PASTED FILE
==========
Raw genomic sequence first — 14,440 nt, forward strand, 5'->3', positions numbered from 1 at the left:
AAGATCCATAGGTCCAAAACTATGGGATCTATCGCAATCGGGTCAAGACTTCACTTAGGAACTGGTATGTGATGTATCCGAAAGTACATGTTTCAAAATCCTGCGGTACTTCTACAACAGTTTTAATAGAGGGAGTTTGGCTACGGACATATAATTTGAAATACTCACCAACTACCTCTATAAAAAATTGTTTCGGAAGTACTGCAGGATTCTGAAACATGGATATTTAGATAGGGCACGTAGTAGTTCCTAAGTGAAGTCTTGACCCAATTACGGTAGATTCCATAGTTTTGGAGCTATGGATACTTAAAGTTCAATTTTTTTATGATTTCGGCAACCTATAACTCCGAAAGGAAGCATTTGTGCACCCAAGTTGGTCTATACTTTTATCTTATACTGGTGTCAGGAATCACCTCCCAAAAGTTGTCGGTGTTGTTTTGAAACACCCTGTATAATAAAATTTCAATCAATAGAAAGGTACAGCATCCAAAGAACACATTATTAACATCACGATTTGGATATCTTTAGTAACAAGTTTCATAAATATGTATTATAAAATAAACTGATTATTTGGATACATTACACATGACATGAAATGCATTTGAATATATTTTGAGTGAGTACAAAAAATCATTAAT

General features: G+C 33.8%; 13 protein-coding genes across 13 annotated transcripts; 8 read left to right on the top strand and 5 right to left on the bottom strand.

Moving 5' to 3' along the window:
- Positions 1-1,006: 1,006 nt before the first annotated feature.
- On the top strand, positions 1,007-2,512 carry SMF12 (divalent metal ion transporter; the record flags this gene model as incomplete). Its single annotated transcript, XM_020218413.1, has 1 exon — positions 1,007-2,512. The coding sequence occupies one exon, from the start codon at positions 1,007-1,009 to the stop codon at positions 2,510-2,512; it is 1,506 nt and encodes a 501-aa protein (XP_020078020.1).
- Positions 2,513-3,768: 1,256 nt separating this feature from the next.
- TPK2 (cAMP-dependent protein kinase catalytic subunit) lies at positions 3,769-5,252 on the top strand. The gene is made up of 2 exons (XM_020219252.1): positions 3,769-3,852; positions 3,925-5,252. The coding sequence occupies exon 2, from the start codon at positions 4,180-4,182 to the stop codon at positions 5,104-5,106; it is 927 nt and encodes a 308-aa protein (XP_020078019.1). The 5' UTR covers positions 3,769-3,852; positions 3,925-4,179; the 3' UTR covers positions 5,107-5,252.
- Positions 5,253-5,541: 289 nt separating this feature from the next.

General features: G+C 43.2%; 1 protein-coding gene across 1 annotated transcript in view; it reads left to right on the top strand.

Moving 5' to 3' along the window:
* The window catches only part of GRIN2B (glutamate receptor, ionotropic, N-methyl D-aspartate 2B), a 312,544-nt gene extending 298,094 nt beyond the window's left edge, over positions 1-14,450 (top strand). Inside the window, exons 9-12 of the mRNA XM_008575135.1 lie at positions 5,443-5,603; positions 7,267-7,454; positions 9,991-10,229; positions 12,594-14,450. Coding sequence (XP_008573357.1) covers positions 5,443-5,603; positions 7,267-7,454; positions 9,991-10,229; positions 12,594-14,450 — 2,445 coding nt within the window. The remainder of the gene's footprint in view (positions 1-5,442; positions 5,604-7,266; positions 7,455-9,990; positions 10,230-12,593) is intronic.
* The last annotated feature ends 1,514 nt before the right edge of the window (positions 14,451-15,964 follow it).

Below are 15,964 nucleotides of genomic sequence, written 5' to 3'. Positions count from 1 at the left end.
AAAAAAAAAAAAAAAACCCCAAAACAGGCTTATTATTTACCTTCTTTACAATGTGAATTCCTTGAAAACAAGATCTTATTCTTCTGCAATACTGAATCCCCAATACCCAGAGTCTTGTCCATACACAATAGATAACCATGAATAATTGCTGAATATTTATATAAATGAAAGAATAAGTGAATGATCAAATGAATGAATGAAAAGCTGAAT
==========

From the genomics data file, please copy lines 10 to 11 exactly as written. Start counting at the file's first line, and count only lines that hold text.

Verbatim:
General features: G+C 43.2%; 1 protein-coding gene across 1 annotated transcript in view; it reads left to right on the top strand.

Moving 5' to 3' along the window: